7 Myths about Biometric Time Clock Technology
Any time you introduce process changes in the workplace, you need to start with accurate, clear information. And when those changes involve employee biometrics, it’s even more important to focus on the facts—because misinformation can do more than breed resistance. It can also play a role in diminishing morale and brand equity. Employers looking to adopt biometric time tracking can avoid these negative impacts by choosing biometric time clock technologies that support your organizational culture and your business needs.
Debunking Biometric Time Clock Myths
- Myth: Biometric time clocks store employee fingerprints.
Fact: Biometric time tracking devices do not actually store fingerprint images. The EmpCenter 4000, WorkForce Software’s primary biometric data collection device, relies on multi-spectral biometric capturing technology. While it looks similar to a traditional fingerprint scanner, the multi-spectral scanner actually captures fingerprint characteristics both at and beneath the skin, recording the scan as a numeric string (as shown in the image to the right). From a security standpoint, multi-spectral technology is far more advanced than traditional surface level fingerprint scanners, which can be compromised relatively easily.
- Myth: Biometrics are only available with time clocks.
Fact: Biometrics may be used with desktop and kiosk applications. USB biometric peripherals enable you to add biometric readers to any existing computer or device with a USB port. This gives you the flexibility to upgrade to biometric time clocks whether your employees log in via terminals or an online time clock.
- Myth: Biometric time clocks don’t work in cold or dirty environments.
Fact: Multi-spectral biometric readers work in any environment. While dirt and environmental conditions could impair true fingerprint readers, multi-spectral technology is less susceptible to environmental conditions, such as topical contaminants, moisture, and bright ambient light.
- Myth: Only employers with a significant buddy punching problem need biometric time clock technology.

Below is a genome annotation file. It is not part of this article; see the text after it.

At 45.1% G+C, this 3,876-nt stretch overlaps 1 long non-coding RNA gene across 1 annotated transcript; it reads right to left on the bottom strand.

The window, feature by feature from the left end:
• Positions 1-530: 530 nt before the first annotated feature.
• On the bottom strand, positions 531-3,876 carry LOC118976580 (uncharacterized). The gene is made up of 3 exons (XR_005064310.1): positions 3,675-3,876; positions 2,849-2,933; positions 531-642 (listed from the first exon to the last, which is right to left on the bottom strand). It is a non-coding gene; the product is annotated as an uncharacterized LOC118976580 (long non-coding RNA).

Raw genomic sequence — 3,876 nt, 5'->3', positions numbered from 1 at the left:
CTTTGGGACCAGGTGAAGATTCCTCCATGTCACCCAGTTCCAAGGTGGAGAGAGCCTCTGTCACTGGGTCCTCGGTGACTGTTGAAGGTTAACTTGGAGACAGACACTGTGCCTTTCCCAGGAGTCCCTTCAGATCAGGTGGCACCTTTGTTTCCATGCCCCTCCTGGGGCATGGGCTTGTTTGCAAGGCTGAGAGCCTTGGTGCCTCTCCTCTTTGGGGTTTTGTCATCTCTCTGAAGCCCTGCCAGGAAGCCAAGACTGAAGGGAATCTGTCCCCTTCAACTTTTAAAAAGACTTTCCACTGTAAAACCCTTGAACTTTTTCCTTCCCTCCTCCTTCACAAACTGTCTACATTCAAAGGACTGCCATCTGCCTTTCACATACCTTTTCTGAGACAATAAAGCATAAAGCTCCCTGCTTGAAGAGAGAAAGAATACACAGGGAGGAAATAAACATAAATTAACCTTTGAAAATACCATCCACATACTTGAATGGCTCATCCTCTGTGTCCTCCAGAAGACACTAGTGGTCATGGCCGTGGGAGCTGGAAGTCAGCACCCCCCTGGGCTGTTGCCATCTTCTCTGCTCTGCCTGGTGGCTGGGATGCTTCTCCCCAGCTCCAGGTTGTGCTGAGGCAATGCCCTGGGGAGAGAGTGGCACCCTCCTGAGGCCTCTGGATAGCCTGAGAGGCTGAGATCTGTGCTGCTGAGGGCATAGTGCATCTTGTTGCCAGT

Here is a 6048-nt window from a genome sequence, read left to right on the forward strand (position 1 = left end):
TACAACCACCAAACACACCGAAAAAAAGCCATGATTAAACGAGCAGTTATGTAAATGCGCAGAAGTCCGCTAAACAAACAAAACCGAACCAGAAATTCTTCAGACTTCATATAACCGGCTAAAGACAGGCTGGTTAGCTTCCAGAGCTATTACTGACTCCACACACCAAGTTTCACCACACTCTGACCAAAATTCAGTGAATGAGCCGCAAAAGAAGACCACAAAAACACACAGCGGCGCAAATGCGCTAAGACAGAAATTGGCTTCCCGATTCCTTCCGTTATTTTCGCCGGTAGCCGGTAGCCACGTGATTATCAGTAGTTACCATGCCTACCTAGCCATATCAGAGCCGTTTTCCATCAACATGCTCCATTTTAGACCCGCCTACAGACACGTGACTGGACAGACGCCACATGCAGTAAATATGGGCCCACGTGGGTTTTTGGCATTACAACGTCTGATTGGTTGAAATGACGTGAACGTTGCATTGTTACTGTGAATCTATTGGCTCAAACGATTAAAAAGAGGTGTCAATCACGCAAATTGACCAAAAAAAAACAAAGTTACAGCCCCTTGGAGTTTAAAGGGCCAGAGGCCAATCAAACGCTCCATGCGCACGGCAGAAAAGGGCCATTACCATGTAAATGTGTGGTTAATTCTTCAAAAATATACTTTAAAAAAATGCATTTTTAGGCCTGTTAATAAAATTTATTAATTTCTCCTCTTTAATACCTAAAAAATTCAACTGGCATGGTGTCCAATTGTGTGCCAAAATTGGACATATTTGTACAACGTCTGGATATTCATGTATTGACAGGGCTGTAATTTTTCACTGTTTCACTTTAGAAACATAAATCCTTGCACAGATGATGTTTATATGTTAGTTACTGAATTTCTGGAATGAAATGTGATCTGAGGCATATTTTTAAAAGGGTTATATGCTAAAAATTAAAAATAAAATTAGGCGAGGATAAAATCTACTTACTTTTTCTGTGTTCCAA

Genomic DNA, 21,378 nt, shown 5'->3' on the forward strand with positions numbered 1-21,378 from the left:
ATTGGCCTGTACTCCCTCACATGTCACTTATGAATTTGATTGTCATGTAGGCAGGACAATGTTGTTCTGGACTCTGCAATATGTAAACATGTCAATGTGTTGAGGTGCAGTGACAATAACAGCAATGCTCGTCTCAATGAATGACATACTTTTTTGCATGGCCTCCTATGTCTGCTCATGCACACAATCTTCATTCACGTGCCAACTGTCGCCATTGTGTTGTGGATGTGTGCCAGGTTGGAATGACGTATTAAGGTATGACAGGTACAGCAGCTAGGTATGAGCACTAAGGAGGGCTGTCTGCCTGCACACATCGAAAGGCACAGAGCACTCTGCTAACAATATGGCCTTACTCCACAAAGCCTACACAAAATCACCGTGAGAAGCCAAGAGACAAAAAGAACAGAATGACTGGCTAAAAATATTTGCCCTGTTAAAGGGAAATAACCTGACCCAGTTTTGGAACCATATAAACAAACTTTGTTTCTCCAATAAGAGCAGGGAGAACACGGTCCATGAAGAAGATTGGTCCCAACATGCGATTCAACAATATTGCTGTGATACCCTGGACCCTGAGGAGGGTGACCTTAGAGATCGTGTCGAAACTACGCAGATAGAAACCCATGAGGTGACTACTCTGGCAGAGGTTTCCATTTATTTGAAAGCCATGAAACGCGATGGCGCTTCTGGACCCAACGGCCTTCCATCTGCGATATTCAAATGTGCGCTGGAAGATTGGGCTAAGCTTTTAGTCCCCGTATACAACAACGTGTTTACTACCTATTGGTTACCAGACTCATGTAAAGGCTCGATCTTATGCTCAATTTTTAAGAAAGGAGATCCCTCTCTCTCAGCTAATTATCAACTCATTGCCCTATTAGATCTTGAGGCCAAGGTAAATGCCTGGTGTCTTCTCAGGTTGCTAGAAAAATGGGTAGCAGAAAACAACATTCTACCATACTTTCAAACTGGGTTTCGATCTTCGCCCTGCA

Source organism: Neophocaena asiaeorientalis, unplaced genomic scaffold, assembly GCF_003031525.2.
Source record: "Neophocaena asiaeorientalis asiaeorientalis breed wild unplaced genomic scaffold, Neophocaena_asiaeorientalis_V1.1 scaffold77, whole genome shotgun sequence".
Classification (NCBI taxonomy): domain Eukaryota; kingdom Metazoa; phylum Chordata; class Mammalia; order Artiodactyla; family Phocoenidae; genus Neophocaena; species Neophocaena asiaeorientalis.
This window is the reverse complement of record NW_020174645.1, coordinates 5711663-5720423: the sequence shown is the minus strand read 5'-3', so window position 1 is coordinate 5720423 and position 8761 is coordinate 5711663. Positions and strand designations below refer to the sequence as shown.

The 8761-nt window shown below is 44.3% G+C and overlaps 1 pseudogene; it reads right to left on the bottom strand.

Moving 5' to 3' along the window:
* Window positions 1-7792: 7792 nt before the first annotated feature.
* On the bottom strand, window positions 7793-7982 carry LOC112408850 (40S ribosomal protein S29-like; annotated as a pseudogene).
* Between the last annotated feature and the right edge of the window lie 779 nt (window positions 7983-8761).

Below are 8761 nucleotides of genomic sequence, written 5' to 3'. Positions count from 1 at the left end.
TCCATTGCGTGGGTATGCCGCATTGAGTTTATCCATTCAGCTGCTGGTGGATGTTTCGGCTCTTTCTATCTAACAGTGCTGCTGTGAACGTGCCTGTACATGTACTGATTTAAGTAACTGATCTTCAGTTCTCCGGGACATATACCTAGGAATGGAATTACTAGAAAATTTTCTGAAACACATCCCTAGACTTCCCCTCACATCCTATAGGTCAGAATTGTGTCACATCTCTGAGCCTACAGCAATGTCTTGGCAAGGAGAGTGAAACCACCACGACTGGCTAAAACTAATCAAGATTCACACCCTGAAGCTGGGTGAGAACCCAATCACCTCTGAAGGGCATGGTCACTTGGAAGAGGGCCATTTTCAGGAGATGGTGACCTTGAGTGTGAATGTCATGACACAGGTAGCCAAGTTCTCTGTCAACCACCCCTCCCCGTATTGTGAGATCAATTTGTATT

Fact: Biometric verification offers a variety of benefits. According to Nucleus Research, 75% of companies experience monetary loss as a result of employees punching in for one another.1 In addition to intentional misuse, biometric verification also prevents accidental punching and integrates well with door access controls for employers with restricted-access areas.
- Myth: Biometric verification will slow terminal transaction times and cause log-in delays.
Fact: Biometric verification takes the same amount of time as entering a banking PIN. Generally, employers can expect biometric verification to initially take an additional 2-4 seconds per transaction. This estimate is primarily dependent on each user’s reaction time and proper fingertip placement, which improves with repeated use. Concerns about congestion at log-in terminals can be relieved by adding additional terminals or kiosks with USB fingertip scanners while employees become accustomed to using the technology.
- Myth: Everyone within the organization has to use biometrics.
Fact: Biometric verification may be required only for select users or locations. Employers have the flexibility to determine which subset of their employee population or locations are required to use the biometric readers to punch, if needed. In the rare event that an employee cannot enroll his or her fingerprint, a simulated enrollment can be generated.
- Myth: Biometric enrollment is time-consuming and hard to manage.
Fact: Enrollment is typically a one-time activity, and biometrics can be managed remotely. Employees can automatically be enrolled into the system the first time they punch in at the terminal—without any administrative assistance. In addition, all biometric enrollments can be managed remotely from our web-based admin module, allowing a manager to remove or add enrollments from his or her computer.
Remember, not all biometric readers are equal. It’s important to choose biometric time clock technology that meets your needs. At the same time, employers must also communicate clearly with employees about how biometric readers work, what data they capture, and how that data will be used. Choosing the right technology and being transparent about how it works can significantly reduce employee resistance to biometric technologies in the workplace, while also helping you capture accurate time tracking data.
1Nucleus Research, “Automating Time and Attendance With Biometrics Reduces Payroll Error and Boosts Productivity,” April 28, 2009. (http://nucleusresearch.com/press/automating-time-and-attendance-with-biometrics-reduces-payroll-error-and-boosts-productivity/)